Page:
Ulrich Schnauss has always specialized on sweeping, ghostly wintry electronica, the sort of thing that gives you tundra dreams.
Technically, you can only do that so many times before people start getting tired of it. But in "Goodbye," he explores some new sounds -- Britpop meldings, ambient sweeps, and some truly epic explorations into a strange new electronic world.
It opens with gently ringing synth, which practically smothers the gentle beats and a murmuring voice that never quite forms words. Call it angel electronica. The second song is something of a stumble -- Schnauss collaborates with Long-View, in a song that sounds like a merry-go-round of stoned vocals.
But then with "Stars," he erupts into a a tightly wound melody that slowly builds to a messily epic crescendo. From there, Schnauss mingles new work with old: sleepily ambient electronica, haunting fuzz experimentals, angular creepy electropop, and more soaring epics like "Song About Hope."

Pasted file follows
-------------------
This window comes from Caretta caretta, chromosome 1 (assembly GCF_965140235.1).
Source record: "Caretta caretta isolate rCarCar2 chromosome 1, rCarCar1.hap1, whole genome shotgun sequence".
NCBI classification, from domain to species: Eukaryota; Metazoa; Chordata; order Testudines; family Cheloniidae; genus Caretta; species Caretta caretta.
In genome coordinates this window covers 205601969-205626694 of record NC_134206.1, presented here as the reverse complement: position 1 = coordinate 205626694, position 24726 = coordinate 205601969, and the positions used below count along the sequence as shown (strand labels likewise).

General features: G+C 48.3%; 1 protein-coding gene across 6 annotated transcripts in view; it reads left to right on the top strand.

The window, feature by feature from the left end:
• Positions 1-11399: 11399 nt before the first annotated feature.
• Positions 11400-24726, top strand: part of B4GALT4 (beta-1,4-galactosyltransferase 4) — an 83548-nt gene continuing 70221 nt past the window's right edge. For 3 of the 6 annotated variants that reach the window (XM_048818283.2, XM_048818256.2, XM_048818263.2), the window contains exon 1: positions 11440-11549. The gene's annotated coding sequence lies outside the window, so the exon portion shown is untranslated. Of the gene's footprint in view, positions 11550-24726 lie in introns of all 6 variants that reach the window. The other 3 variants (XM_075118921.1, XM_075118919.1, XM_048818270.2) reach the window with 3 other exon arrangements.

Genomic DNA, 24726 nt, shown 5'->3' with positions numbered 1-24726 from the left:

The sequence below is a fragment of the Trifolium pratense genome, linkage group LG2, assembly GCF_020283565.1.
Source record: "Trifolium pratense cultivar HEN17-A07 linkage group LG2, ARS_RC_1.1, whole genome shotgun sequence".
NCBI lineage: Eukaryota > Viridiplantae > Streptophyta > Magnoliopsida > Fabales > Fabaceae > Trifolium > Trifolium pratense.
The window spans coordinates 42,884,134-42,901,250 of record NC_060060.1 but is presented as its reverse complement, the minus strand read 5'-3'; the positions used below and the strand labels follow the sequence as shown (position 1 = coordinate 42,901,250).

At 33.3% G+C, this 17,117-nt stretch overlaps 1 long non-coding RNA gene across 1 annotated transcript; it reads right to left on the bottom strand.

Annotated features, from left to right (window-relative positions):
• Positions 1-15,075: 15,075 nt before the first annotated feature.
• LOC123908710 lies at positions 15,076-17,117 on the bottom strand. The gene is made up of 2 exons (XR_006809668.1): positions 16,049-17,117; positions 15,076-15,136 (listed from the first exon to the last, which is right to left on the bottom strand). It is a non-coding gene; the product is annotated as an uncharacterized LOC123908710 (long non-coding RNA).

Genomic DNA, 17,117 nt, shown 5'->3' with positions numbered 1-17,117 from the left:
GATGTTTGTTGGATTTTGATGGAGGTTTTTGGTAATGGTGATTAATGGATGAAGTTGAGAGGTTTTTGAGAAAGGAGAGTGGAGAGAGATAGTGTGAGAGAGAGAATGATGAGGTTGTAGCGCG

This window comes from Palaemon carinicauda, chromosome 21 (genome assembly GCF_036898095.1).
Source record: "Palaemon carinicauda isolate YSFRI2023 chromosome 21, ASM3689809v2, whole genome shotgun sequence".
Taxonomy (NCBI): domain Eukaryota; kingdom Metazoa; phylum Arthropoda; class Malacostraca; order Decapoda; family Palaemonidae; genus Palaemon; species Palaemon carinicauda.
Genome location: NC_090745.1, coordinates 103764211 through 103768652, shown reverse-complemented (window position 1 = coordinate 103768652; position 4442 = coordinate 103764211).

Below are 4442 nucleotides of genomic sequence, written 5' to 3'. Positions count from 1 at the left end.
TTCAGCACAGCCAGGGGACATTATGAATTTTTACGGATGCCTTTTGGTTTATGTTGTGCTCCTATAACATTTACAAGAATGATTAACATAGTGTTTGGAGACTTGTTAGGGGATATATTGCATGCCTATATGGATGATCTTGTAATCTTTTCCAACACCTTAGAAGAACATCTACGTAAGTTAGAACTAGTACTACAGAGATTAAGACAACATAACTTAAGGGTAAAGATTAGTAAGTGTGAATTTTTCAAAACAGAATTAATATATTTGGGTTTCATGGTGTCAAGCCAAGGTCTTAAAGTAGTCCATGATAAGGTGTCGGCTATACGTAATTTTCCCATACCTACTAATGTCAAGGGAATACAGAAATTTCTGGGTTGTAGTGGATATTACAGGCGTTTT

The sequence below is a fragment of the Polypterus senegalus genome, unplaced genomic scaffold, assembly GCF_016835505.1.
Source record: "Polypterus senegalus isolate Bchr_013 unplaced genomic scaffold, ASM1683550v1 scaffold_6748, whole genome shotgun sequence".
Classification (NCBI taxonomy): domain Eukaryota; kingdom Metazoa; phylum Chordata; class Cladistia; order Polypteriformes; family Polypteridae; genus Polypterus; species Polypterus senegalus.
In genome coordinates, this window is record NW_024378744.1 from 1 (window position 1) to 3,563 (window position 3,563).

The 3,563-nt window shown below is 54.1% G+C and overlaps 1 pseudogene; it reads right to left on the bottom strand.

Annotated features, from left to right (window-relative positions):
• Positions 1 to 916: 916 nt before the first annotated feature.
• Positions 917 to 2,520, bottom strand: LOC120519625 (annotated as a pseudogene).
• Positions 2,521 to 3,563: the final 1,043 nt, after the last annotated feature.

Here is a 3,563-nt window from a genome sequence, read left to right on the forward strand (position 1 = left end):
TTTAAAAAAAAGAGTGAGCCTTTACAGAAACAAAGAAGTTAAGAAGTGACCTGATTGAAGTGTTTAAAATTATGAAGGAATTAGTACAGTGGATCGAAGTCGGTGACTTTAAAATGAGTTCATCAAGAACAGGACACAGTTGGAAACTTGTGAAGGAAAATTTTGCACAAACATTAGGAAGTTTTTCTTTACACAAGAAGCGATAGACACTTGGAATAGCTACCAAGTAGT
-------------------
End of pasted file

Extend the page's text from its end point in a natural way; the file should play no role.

It ends with a sort of mellow acoustic guitar that slowly melts into a soft synth tune... and what sounds like a musician cleaning up and leaving the studio. It's a suitable ending to what sounds like a transition album, as if Schnauss is feeling out what he can do other than sleepy electronica.
And somehow, without giving it a jumbled feel, he succeeds -- you can hear some drum machines and piano buried down there, and there's a flicker of ringing guitar in places, giving the nebulous melodies some solidarity and helping build them up.
But the overriding presence is synth. Synth, synth, synth. And here's Schnauss's real skill: he molds them into soaring epics, windblown stretches, fuzzy twists, and -- in "Medusa" -- elaborately twisted dark explorations of just how far you can push a complex melody.
Ulrich Schnauss explores some new territory in his third full-length album, the hopefully unportentous "Goodbye." But we just said hello!